“I knew it had to be something metal to hit against the string to make a strong sound,” says Thal. Soon after rummaging through his mother’s sewing box, Thal found the perfect object: a thimble. Worn on the pinky of his picking-hand, the thimble taps the strings to produce sky-high notes located well offshore from the fretboard. These thimble notes are often used in conjunction with tapped notes and legato runs played on the high end of neck. To see and hear Thal’s thimble in action, click to guitarplayertv.com and prepare to hit the rewind button often.
Where most players see only the immense challenges a fretless guitar poses, Ron Thal sees the many freedoms a smooth fingerboard offers. When he noticed that few other Vigier endorsees played the company’s Excalibur Surfreter Supra fretless model (featuring a unique metal fingerboard), he had one sent right over. The results? Some of the most outrageous sounding riffs, licks, and tricks since the introduction of the Whammy pedal, many of which you can watch Thal demonstrate on guitarplayertv.com.
“Most everything with fretless is done in a horizontal motion, not an up-and-down or vertical one,” says Thal. “There’s no bending on fretless, not even for vibrato. Instead, you slide from note to note, moving your finger in a horizontal motion as wide or narrow as you need. Slides are great on fretless—you can slide a note much farther than you can bend it. You can even slide harmonics and chords.”
One of the biggest challenges of fretless guitar is, of course, intonation. “Don’t try to press down on the string where you would normally press the string against a fret,” says Thal. “Remember, with a fretted guitar you’re actually pressing behind the fret. With fretless, you need to be the fret and place your finger exactly where the fret would sit. To play chords in tune, you need to practice intonating your fingers until you develop the muscle memory needed to consistently place multiple fingers down at just the right spots. Also, whenever possible, it’s helpful to use chords that require your fingers to be straight.”
Until 1997, Ron Thal was playing his own “Frankenstein” 6-string creations, but that all changed when French guitar builder Patrice Vigier of Vigier Guitars approached him. “While on a clinic tour in France, Patrice brought me one of his guitars to check out,” says Thal, who also plays Gibson and Parkwood guitars. “It played really well, and my hands were more comfortable on that guitar than on the ones I was playing at the time.” The fruits of the Thal/Vigier relationship would be some of the most perplexing guitars ever created.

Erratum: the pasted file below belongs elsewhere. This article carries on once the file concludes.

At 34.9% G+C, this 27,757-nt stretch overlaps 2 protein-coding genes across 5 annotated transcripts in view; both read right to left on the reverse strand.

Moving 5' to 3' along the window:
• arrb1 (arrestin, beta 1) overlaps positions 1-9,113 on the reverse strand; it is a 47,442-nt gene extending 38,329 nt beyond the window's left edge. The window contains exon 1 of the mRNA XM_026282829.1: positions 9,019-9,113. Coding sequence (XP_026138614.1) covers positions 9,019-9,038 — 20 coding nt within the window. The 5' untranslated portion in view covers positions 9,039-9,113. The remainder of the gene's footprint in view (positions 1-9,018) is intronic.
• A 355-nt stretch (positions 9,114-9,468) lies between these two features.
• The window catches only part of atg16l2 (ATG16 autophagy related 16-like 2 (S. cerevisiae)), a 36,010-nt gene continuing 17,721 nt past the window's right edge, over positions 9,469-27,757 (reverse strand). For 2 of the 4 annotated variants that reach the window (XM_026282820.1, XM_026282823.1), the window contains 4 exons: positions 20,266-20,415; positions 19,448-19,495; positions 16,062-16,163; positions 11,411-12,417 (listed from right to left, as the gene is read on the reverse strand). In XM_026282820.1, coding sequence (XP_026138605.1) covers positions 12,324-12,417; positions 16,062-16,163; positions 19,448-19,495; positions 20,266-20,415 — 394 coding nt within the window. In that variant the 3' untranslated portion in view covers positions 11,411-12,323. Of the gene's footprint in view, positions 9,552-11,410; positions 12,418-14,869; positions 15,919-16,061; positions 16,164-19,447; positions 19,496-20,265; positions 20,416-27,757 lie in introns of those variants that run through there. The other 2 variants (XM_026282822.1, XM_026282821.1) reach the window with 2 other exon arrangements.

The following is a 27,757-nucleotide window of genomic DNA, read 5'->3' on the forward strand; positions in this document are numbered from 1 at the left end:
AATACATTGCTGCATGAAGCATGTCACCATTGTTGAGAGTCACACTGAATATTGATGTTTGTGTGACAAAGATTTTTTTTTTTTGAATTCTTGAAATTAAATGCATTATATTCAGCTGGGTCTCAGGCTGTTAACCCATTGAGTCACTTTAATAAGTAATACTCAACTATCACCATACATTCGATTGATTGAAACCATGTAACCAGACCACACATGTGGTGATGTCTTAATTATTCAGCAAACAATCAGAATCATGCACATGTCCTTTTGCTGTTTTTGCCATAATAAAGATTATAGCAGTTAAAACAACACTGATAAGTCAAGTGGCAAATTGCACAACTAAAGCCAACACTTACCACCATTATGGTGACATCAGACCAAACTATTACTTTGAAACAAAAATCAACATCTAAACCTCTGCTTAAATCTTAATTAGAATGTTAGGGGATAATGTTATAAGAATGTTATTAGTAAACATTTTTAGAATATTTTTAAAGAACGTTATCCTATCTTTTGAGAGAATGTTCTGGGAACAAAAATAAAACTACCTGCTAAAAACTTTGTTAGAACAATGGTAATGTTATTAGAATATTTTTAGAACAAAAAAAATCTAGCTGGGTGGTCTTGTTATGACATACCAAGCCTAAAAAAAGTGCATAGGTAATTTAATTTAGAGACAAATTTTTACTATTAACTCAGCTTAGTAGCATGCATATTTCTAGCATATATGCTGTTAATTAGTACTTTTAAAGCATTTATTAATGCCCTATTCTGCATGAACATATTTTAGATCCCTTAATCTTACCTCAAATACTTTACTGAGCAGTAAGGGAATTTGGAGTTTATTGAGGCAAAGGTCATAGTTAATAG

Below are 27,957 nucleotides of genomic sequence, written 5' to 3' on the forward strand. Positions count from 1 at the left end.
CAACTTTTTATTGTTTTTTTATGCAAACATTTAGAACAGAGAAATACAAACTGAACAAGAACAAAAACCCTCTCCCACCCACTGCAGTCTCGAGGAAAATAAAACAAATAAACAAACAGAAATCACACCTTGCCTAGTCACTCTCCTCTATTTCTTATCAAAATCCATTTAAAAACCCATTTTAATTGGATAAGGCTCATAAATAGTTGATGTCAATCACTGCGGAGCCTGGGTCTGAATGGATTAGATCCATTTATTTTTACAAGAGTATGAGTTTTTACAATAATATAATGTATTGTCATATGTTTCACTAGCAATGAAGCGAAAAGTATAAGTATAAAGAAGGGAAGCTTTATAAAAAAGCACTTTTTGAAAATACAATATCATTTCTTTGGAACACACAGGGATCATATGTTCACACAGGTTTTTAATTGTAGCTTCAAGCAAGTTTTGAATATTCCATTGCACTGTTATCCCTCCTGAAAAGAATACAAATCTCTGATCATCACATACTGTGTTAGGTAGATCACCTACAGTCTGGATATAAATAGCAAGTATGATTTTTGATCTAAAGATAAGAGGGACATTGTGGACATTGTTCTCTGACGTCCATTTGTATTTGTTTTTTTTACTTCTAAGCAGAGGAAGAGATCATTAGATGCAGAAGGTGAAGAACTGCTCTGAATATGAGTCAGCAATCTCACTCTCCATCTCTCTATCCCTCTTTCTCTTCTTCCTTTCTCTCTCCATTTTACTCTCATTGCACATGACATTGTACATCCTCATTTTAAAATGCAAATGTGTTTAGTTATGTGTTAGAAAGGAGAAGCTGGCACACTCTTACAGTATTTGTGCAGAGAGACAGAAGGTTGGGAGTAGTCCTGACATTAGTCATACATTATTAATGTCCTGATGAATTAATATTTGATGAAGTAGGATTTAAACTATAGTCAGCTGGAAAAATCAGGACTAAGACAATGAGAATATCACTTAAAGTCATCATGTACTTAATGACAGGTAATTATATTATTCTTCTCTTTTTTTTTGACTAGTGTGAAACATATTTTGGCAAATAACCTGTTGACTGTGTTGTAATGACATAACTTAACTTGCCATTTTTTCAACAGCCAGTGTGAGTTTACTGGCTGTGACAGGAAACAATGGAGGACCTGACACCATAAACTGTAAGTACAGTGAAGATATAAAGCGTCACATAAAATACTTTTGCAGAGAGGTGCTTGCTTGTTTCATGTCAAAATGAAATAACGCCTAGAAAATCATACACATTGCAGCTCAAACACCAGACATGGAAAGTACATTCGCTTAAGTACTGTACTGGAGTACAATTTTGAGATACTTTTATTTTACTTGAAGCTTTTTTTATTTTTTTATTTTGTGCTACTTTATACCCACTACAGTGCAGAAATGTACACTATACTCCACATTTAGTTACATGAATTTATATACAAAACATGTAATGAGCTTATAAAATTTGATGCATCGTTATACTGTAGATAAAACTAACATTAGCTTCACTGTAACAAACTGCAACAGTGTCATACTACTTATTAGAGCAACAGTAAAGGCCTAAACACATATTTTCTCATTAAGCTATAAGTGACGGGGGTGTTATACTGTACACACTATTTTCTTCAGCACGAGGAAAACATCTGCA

The Cheese GuitarSaving up cash by painting album covers on the back of jean jackets, a 12-year old Thal purchased a 1983 Ibanez Roadstar and soon put the guitar through a series of metamorphisms. One day, after attacking its body with a set of drill bits in an attempt to make the guitar look like a bite had been taken out of it, the instrument had enough holes in it that
it looked like, well, Swiss cheese. After an appropriately fromage-hued paintjob, the Cheese guitar was born. The one Thal plays today is an exact replica built by Vigier.
The Foot GuitarThis oddly shaped ax is a hybrid of a bumblebee and a depiction of Thal’s own foot—the foot seen on the cover of his full-length debut The Adventures of Bumblefoot [Shrapnel]. Incredibly, Vigier was not only able to build a guitar embodiment of Thal’s nickname, but also—thanks to the ingenuity of the late Georges Vigier—one with wings that pop out when the vibrato bar is depressed.
The Bfoot GuitarIn 2006 Vigier decided it was time to christen their most eccentric endorsee with an official signature model. Modeled after a stock Vigier Excalibur, Thal’s Bfoot guitar features many of the same components as the aforementioned axes, including DiMarzio ToneZone (bridge) and Chopper (neck) pickups controlled by a Steve Blucher-designed 5-way switching system. Comparatively speaking, this is a pretty normal guitar—if, that is, you consider a small cavity for thimble storage routed into the body normal.
Ron Thal uses Ernie Ball strings, and his rig includes Line 6 Vetta II amps and DiMarzio cables.